Also known as Haredi (Hebrew for “Orthodox”) Judaism. It is the most conservative sect of Orthodox Judaism and requires a strict adherence to the religious practices and moral precepts outlined in the Torah and Talmud; this strict adherence can also include separation from others that don’t follow the same practices. In Israel, with the exception of the Shas party, many ultra-Orthodox Jews don’t directly participate in political parties. See “ultra-Orthodox Judaism." Encyclopædia Britannica Online. 8 June 2011. http://www.britannica.com/EBchecked/topic/1192147/ultra-Orthodox-Judaism.  http://www.justvision.org/glossary/ultra-orthodox-judaism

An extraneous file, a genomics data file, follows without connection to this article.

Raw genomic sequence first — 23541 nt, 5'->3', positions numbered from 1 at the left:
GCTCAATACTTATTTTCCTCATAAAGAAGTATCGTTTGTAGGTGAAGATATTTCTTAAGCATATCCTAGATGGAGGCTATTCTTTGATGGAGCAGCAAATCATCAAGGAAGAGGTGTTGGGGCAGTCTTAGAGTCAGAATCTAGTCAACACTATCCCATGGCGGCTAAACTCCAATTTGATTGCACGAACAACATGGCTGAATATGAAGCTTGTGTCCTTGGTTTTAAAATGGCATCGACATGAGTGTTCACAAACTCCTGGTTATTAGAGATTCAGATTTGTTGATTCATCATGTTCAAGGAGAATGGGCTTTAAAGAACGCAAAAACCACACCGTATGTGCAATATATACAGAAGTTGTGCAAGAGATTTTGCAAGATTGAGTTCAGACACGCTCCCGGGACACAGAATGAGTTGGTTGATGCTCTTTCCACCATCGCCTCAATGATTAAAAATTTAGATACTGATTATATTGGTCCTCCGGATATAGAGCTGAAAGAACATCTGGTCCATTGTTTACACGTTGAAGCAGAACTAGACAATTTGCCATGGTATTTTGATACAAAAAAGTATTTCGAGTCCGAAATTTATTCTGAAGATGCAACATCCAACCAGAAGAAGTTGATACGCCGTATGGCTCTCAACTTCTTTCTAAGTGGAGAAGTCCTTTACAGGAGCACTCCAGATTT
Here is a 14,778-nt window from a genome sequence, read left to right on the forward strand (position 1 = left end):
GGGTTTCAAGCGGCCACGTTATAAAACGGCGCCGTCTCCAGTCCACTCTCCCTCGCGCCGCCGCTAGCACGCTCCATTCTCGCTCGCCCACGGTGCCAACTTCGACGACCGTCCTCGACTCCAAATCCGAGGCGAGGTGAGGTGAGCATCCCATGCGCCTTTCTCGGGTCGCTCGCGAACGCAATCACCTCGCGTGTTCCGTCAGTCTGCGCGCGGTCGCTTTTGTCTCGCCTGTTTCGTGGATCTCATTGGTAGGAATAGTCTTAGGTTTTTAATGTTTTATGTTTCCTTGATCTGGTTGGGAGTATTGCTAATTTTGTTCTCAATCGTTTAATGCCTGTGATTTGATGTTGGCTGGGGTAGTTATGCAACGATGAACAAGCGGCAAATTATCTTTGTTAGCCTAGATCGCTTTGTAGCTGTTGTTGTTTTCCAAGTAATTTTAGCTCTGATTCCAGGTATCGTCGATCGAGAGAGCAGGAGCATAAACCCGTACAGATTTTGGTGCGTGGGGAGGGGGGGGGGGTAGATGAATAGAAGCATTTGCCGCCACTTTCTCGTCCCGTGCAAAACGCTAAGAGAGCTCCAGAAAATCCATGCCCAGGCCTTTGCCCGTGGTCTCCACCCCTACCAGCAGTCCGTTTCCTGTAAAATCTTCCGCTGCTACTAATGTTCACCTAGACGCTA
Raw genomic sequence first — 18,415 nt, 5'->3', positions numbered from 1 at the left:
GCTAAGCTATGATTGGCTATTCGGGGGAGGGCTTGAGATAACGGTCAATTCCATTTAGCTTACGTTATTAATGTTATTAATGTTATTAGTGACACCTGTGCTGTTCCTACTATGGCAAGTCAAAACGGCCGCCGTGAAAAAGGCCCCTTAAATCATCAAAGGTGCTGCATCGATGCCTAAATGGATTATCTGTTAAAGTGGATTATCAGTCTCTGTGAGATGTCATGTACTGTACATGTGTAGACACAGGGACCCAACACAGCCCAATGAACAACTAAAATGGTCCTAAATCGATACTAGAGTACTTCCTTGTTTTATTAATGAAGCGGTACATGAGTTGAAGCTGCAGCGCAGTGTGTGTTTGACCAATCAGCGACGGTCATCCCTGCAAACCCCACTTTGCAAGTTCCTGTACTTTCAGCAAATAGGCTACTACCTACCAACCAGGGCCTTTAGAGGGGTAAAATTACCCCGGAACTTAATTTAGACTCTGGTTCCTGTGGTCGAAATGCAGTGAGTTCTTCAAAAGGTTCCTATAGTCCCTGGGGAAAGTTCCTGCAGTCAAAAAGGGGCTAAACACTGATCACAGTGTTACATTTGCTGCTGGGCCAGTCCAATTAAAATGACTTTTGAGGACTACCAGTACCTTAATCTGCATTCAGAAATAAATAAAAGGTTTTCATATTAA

Um Al-Fahem

A city in northern Israel, located near the city of Haifa. Est. population in 2009: 44,900, predominantly Palestinian Arab citizens of Israel.  http://www.justvision.org/glossary/um-al-fahem

Um Salmona

A Palestinian village in the southern West Bank, located 12 km southwest of the city of Bethlehem. Est. population in 2007: 945. In 2007, Um Salmona, along with other villages in the southern Bethlehem area, began holding regular protests against Israel’s Separation Barrier that cuts through the village.  http://www.justvision.org/glossary/um-salmona

United Nations Development Program (UNDP)

The global development network of the United Nations. Active in 166 countries, the UNDP is "an organization advocating for change and connecting countries to knowledge, experience and resources to help people build a better life." See the UNDP website at http://www.undp.org.  http://www.justvision.org/glossary/united-nations-development-program-undp

United Nations Vote on Palestinian Statehood